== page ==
A team of villains and potential perps makes for a dissatisfying explanation,. It hands reporters a messy story to tell. That’s how it goes some times, but to have a clear and singular cause would make for simpler story telling. The heart of the news may not concern bees as much as the use of whole-genome microarrays to look for genes and gene products that seem unusual. Thus it is an example of benefit of the field of metagenomics generally and specifically from having sequenced the entire honey bee genome a few years ago. But still: a complex and ambiguous narrative to try to weave.
For a somewhat random example, in the UK The Times‘s Mark Henderson simply tells this murky tale as it is, saying the big news is that the nation’s recent loss of a fifth of its hives “could be caused in part by a virus.” Or, viruses, actually. “Could be” and “in part” don’t have much punch. But they are appropriate here.
- Time Magazine, Bryan Walsh has it under the hed “New Clues in the Mass Death of Bees.” He smartly focuses on the powerful scientific tools that have taken researchers this far.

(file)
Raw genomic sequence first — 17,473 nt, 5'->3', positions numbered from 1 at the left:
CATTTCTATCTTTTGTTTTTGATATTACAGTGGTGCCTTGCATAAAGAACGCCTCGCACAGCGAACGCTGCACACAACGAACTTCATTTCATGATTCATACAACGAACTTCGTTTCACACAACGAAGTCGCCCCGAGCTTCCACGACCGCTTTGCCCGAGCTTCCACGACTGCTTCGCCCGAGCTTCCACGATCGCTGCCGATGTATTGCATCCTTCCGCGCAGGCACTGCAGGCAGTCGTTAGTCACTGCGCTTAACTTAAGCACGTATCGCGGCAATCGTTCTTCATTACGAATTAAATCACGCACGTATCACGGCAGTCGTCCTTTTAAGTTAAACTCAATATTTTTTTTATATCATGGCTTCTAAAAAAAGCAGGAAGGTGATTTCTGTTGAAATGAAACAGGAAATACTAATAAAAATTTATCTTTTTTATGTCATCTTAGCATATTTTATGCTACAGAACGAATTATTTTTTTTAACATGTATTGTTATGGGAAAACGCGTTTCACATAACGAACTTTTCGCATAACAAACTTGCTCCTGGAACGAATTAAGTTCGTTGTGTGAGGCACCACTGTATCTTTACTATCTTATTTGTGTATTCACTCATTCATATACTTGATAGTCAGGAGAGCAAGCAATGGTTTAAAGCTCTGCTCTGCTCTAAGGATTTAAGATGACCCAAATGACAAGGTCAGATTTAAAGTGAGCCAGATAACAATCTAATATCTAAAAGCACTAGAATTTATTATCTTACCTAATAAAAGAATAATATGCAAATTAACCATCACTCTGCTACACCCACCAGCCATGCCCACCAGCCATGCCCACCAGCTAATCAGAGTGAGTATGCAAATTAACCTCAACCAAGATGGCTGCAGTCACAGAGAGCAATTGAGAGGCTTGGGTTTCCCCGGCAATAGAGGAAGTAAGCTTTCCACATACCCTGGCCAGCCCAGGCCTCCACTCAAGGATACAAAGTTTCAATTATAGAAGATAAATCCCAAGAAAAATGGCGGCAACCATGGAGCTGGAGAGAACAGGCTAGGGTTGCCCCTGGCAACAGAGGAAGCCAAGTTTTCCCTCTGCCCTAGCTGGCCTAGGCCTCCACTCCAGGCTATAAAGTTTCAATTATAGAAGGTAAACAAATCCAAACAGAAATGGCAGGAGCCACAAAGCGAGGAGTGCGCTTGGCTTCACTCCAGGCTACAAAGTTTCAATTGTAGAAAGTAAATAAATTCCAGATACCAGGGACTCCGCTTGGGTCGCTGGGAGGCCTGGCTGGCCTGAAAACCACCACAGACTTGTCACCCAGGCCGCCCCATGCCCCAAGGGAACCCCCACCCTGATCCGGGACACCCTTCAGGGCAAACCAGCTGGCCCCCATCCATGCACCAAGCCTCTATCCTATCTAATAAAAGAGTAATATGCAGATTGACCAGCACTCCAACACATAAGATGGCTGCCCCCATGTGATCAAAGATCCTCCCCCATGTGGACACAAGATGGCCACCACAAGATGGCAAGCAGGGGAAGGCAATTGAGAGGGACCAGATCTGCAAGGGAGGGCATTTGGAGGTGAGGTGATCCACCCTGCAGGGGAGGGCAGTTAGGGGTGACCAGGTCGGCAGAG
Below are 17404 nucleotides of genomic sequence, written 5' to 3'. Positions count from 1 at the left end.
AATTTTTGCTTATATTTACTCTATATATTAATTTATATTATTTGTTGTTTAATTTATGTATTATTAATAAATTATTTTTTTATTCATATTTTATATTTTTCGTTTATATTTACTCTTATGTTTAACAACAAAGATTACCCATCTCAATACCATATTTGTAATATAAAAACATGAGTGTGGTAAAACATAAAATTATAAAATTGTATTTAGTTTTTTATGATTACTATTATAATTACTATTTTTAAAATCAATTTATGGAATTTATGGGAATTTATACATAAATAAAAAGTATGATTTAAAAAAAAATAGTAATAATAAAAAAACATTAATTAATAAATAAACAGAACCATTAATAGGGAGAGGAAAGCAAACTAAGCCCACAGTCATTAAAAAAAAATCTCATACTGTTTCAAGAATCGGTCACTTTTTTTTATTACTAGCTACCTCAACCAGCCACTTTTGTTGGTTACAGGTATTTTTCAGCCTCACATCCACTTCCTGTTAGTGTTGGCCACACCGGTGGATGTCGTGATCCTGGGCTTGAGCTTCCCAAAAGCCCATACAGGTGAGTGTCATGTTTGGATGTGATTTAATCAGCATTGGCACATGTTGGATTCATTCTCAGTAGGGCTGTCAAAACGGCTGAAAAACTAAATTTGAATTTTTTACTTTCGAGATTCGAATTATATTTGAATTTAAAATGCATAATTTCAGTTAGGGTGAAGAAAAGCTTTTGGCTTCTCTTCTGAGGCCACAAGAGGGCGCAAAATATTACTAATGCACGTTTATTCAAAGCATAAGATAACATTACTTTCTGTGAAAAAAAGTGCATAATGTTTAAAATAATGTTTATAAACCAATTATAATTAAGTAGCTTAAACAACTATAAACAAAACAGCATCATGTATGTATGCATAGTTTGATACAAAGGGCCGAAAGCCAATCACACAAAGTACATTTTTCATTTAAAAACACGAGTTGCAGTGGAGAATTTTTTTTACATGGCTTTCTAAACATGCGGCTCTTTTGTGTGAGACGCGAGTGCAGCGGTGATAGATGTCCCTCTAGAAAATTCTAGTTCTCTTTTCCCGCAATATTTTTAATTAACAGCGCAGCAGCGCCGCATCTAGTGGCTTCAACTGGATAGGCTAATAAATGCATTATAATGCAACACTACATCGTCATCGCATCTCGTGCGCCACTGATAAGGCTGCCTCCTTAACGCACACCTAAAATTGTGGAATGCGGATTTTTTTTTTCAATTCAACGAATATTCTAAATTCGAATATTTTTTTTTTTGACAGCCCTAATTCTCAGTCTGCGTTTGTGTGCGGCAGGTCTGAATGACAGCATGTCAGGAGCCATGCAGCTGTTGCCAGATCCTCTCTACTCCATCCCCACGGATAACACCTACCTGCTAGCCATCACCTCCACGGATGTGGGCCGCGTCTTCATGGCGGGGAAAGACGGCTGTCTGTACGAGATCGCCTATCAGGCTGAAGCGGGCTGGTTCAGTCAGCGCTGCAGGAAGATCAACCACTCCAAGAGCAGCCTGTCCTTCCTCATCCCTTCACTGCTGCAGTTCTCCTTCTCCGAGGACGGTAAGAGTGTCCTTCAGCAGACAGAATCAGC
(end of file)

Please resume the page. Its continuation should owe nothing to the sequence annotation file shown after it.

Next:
- BBC – Judith Burns: DNA clue to honey bee death ; After interviewing the lead scientist, Burns dives forthwith into genome arrays and other complexities of the analysis. ,
- AP: New Clue found to disappering honey bees ;
- The Scientist – Bob Grant: Bee calamity clarified ; Includes comments from outside sources, insightful quotes. Good thorough job of reporting. Final line: “…it’s just painfully slow.”
- New Scientist – Priya Shetty : Bee genome gives killer clue to colony collapse disorder;
- Scientific American – Steve Mirsky: Disappearing Bees Have Devastated Ribosomes ;
Other, Barely Related Bee News:
- BBC: Buzz of Excitement over bumblebee ; On a few small British isles, discovery of colonies of the seldom-seen great yellow bumblebee.